Bernhardt, Stephen A. “Review Essay: Rhetorical Technologies, Technological Rhetorics.” College Composition and Communication 64.4 (June 2013): 704-720. Print.
Bernhardt briefly summarizes and reviews five recently-published edited collections and single-authored monographs in the field that explore the recriprocal interaction between rhetoric and technology. Each book he reviews explores how different technologies – both “old world” technologies like the typewriter and new media technologies – have impacted how we understand rhetorical theory, analysis, and practice.
The five books included in the review:
Borrowman, Shane, ed. On the Blunt Edge: Technology in Composition’s History and Pedagogy. Anderson: Parlor P, 2012. Print.
The chapters included in Borrowman’s collection look at a wide range of technologies and their impact on the field and how we understand writing, rhetorical education, and rhetorical identity. Some of the technologies include Athenian graffiti (RIchard Enos), handwriting and penmenship, typewriters, moveable type, audiovisual aids, and codes and hidden messages. Though the collection does not specifically focus on new media technologies, its understanding of how specific technologies impact rhetoric and how we think about and express meaning offer one perspective through which to explore new digital technologies.
Kimme Hea, Amy C., ed. Going Wireless: A Critical Exploration of Wireless and Mobile Technologies for Composition Teachers and Scholars. Cresskill: Hampton P, 2009. Print.
Kimme Hea’s collection explores the impact wireless computing and our constantly connected, multi-tasking lives on our students, classrooms, communities, pedagogies, and understanding of communication, writing and rhetoric.
McCorkle, Ben. Rhetorical Delivery as Technological Discourse: A Cross-Historical Study. Carbondale: Southern Illinois UP, 2012. Print.
McCorkle, through a large historical review, argues for a reconsideration of the rhetorical canon of delivery. His chapters look at ancient oratory practice, medieval preaching, the 19th-century elocutionary movement, and then look forward to how new media technologies might change the reciprocal relationship between speech and writing, a central theme of his book. Bernhardt labels his argument as “conservative,” and argues that it lacks some theoretical coherence and overlooks a possible connection to the canons of arrangmeent and memory (711).
Rice, Jeff. Digital Detroit: Rhetoric and Space in the Age of the Network. Carbondale: Southern Illinois UP, 2012. Print.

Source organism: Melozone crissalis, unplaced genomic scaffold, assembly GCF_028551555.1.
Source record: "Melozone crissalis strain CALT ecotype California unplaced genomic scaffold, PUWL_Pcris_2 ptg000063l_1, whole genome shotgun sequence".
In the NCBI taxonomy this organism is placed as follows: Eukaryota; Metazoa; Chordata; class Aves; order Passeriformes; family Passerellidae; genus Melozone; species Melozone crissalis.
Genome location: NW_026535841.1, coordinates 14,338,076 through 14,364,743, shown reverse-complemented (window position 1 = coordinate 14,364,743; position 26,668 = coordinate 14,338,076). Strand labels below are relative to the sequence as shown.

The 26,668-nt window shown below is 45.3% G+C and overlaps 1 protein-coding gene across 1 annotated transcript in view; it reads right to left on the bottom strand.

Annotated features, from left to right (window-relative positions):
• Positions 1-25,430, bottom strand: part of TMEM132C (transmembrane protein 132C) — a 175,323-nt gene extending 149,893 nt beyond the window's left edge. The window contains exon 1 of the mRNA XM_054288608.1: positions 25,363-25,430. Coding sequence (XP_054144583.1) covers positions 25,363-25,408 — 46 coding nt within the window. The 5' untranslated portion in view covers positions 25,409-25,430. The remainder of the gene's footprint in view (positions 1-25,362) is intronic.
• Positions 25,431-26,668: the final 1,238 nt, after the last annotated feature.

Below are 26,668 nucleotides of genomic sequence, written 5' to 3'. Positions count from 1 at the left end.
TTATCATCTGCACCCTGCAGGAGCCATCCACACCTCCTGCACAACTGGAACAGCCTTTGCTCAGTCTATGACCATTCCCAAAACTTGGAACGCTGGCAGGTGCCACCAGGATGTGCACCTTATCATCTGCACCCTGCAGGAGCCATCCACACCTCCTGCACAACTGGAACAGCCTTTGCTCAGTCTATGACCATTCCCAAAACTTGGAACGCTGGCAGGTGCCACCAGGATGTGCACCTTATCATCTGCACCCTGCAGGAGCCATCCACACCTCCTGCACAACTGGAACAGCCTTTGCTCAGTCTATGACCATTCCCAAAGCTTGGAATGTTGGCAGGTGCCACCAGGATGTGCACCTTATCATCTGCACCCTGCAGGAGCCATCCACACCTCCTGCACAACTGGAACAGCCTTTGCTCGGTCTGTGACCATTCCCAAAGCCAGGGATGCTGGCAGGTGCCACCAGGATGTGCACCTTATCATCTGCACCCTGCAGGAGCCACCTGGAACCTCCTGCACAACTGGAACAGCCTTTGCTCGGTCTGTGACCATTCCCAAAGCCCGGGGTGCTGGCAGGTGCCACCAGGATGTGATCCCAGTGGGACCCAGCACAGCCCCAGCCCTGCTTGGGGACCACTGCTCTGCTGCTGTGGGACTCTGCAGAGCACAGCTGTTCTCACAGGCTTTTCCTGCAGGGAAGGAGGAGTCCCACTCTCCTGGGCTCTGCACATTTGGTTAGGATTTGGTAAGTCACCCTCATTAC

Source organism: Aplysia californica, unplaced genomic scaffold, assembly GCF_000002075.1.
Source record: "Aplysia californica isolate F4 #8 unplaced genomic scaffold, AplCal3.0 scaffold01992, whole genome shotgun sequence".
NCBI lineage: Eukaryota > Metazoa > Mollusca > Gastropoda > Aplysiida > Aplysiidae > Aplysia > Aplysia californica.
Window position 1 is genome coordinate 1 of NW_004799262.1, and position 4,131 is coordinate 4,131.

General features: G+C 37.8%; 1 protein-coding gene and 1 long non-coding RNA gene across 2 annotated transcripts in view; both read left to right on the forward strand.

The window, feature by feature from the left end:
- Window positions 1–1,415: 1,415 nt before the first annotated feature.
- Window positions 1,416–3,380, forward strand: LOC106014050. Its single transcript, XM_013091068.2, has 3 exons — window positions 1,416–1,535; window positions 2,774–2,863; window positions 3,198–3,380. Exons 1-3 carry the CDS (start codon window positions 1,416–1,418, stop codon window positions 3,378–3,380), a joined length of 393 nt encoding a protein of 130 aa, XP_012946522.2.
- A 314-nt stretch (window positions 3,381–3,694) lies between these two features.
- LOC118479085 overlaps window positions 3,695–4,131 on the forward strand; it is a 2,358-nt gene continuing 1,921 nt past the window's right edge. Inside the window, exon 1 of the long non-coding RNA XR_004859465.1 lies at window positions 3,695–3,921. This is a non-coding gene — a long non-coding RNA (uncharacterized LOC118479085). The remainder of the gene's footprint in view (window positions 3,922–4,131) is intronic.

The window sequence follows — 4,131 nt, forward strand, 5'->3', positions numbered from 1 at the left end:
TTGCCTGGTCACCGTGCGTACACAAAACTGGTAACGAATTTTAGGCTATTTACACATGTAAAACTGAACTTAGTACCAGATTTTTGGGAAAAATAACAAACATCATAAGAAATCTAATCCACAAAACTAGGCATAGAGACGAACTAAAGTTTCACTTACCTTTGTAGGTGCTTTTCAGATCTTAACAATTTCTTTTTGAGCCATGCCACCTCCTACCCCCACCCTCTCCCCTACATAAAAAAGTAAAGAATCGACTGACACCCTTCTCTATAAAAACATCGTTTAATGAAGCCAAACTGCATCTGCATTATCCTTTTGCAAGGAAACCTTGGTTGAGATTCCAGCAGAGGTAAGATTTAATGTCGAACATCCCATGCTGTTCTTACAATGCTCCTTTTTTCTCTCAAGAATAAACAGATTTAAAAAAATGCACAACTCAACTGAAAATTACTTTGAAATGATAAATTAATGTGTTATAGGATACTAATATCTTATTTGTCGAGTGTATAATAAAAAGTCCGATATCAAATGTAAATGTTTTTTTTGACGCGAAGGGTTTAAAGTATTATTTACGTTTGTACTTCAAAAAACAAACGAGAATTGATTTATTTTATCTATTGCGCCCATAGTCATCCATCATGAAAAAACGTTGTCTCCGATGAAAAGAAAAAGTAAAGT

Bernhardt lauds Rice’s cross-disciplinary text that brings together rhetoric and network studies to investigate how we can experience and understand the multiple dimensions of Detroit. Rice relies on association, network, juxtaposition, and contradiction to build and recover narratives that challenge the dominant understanding of Detroit as a place of urban decay and hopelessness.
“Rice’s networking of Detroit purposefully embodies the confusion, indeterminacy, and mixed messages of a heavily trafficked and overloaded web of connections. Detroit is more like the buzzing, blooming confusion of the Web than it is a resolved, understood, and constantly signifying city” (713).
Delagrange, Susan H. Technologies of Wonder: Rhetorical Practice in a Digital World. Logan: Utah State UP, 2011. Web.
Delagrange’s eBook – a free, downloadable PDF file, rich with images, embedded links, and videos, and designed with an Adobe interface – embodies digital technology in its deliver. Her central argument is that the visual and the embodied need to be considered viable alternatives to the printed, written word. She uses an extended metaphor of the Wunderkammer (the wonder cabinet, the cabinet of curiosities). Bernhardt critiques Delagrange’s argument as a little passé, arguing that there already is acceptance of scholarship as visual, embodied, and performative at the academy and within composition and rhetoric (719). He also points out that although her book argues for an alternative to logocentric arguments, her book relies on the verbal, not the visual, to make its claims.